A nice little restaurant in the old city in the Armenian Quarter
Everywhere we go you see a melting pot of these people going about their business and you also see many people dressed in military clothes.  On the first day in Jaffa Gate (one of the 7 or 8 gates of the walled city) I asked a man what a big group of soldiers was doing and he answered: “This is Israel”. The Orthodox Jews stick out amongst all the rest for their way of dressing, hair style and head gear.  They are like a clan and look more different than anyone else. Also I have noticed they never look you in the eye.

Soldiers are a part of life in Israel
Everything is sold in the markets in all 4 quarters, but nothing really different from other markets I have seen in Morocco, India, Greece, Turkey or even Spain.  The only difference is in some of the local souvenirs or objects such as Fatima’s hand or the Jewish Haunnukah candlestick which you can normally only get here.  You will see amazing bread, local pastries (my favourite baklava), jewellery, pomegranate juice stalls and all this on most of the streets of the Old City including the Via Dolorosa (the 8 stations of the Cross) with people from all walks of life bustling past.  I bought a David’s Cross to wear round my neck but soon realised that it was not a good idea to wear a Jewish symbol as it would call unnecessary attention.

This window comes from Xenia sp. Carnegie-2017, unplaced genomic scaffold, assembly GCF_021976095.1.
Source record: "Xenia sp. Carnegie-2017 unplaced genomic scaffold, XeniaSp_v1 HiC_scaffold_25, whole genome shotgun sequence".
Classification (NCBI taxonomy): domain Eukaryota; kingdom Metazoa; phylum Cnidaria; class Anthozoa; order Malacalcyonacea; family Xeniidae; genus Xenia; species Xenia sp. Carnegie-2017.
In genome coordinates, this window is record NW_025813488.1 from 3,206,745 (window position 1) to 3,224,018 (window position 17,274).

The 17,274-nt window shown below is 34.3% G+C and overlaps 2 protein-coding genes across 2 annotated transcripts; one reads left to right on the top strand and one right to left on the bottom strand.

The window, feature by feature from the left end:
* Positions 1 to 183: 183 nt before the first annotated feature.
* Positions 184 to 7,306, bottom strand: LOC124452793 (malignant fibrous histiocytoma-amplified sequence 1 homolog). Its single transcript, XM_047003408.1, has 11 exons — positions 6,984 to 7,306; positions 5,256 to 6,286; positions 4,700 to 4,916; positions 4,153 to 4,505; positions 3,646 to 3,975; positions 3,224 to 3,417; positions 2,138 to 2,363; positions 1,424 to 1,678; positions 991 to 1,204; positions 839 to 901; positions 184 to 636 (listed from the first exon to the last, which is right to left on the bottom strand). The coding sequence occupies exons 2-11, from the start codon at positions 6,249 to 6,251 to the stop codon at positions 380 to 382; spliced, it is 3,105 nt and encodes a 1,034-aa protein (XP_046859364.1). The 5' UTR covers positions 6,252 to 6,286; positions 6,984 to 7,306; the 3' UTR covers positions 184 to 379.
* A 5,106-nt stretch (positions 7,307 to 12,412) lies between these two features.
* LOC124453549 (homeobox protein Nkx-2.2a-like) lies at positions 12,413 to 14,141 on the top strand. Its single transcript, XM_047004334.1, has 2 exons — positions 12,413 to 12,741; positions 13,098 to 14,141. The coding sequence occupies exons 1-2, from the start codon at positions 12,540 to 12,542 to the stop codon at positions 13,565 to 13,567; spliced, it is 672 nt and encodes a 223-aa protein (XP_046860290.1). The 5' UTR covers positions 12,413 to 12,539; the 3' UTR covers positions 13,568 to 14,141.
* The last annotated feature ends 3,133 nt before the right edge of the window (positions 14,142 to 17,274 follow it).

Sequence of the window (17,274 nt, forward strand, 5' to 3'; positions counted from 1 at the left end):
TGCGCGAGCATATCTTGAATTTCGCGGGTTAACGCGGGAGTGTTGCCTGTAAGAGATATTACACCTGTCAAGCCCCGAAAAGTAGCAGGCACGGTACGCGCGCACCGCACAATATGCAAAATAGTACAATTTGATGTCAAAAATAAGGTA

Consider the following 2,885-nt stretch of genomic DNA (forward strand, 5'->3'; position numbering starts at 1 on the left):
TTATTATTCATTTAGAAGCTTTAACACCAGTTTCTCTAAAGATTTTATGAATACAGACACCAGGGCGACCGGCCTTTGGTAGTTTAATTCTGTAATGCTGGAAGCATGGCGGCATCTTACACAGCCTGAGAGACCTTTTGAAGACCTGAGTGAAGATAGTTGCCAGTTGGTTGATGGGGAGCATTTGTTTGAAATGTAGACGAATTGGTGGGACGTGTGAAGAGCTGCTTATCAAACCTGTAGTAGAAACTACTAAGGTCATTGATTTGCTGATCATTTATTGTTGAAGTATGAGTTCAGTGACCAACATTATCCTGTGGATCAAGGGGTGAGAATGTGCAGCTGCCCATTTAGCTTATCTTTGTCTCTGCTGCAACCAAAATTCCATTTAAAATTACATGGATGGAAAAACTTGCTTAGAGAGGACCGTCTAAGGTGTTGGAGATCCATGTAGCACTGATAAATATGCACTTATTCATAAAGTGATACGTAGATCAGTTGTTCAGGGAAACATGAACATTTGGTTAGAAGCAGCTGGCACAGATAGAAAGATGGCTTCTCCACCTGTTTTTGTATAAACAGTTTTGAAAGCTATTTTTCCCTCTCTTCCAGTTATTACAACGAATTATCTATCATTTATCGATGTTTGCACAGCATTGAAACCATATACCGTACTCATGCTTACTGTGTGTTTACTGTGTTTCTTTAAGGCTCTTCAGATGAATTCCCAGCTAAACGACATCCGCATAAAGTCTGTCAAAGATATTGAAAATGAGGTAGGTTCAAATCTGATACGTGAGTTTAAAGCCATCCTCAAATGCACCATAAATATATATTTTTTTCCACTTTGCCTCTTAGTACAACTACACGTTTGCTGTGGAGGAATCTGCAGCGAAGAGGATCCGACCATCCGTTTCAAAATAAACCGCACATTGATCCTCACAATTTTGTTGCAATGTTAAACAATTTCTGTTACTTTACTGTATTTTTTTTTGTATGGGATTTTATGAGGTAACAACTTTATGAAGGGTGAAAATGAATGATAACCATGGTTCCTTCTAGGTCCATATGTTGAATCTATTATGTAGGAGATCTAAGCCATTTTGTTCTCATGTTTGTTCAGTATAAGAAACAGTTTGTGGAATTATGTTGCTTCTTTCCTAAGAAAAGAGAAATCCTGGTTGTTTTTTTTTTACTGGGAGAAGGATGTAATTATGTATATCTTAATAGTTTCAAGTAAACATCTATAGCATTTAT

The pomegranates in the market stalls add so much colour.  The juice is a little acid.
You could spend weeks and still not see everything that is to be seen in the Old City and I am sure we have only seen a small part.  We were not able to visit the Muslim sites such as the most famous symbol of Jerusalem, the Omar Mosque with the golden dome, because of Ramadan.  We saw it from a distance of course from the Mount of Olives which has the best views of the city.

Eladio and I at the Mount of Olives overlooking Jerusalem.
As there was so much to see we decided to do a guided tour on the first day to get acquainted with the place.  So, after the service at the Scottish Presbyterian Church where we are staying, which I aborted because it was so dismal and empty, we walked through the Gardens of Jerusalem to Jaffa Gate and joined an international group of tourists who came from places like Peru, Colombia and Nigeria to go on the New Jerusalem Free Tour.  Regarding nationalities of tourists in Israel, my experience is that the majority come from Russia and Latin America and North America. 

The very nice but very empty Scottish church on Sunday.
The walking tour took us around the 4 quarters and through the suqs (markets), onto the rooftops of the walls, to the Western Wall (Wailing wall) where we had been already and ended, for us, at the the Church of the Holy Sepulchre where Christ was supposedly buried and resurrected.  This place is probably the holiest site for Christians in the world and it was a humbling experience to be there.  On the topic of Christianity, there is a clear domination in all the holy sites in Jerusalem and Bethlehem of the Orthodox religion. 

The Church of the Holy Sepulchre